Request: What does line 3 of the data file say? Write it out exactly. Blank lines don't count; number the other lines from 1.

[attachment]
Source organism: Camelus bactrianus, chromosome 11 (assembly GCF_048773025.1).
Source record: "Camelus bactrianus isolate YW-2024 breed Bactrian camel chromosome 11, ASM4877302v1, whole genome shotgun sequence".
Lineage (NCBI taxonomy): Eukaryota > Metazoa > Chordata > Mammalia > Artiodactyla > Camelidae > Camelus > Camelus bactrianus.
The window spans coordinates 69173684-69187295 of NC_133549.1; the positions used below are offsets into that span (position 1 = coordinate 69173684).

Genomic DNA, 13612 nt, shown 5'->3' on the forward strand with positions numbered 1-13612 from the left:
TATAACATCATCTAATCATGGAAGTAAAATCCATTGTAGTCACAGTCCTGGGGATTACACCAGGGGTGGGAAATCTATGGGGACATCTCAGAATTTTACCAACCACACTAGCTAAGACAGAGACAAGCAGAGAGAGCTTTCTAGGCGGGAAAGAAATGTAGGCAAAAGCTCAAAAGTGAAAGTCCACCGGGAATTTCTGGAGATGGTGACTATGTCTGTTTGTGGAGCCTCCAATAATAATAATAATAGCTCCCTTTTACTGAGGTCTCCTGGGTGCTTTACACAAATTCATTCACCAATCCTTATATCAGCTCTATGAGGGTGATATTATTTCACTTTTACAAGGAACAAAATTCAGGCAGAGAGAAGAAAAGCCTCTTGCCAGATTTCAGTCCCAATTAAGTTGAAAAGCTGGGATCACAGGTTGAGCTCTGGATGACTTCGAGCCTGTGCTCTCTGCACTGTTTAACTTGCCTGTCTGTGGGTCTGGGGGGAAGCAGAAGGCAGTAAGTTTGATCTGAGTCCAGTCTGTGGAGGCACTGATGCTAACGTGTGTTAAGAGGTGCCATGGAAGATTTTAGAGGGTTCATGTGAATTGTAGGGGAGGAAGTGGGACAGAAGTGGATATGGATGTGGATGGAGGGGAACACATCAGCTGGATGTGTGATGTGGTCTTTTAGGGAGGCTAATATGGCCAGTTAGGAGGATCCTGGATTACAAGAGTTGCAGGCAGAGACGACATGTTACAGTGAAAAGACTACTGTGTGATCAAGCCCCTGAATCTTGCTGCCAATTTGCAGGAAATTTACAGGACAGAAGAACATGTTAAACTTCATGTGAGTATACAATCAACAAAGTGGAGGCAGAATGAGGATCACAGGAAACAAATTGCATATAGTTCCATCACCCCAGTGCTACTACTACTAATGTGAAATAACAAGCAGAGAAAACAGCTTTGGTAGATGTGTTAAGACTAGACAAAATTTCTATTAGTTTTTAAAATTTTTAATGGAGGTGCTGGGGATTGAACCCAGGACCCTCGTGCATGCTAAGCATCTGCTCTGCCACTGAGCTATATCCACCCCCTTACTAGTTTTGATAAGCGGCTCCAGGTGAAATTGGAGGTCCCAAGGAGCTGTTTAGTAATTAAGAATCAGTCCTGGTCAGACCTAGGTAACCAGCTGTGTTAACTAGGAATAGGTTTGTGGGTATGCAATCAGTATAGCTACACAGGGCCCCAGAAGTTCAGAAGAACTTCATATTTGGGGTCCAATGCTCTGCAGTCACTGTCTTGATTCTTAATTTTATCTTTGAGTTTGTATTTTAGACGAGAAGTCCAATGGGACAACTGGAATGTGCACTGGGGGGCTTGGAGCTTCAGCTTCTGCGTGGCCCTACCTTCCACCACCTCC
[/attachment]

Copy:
Lineage (NCBI taxonomy): Eukaryota > Metazoa > Chordata > Mammalia > Artiodactyla > Camelidae > Camelus > Camelus bactrianus.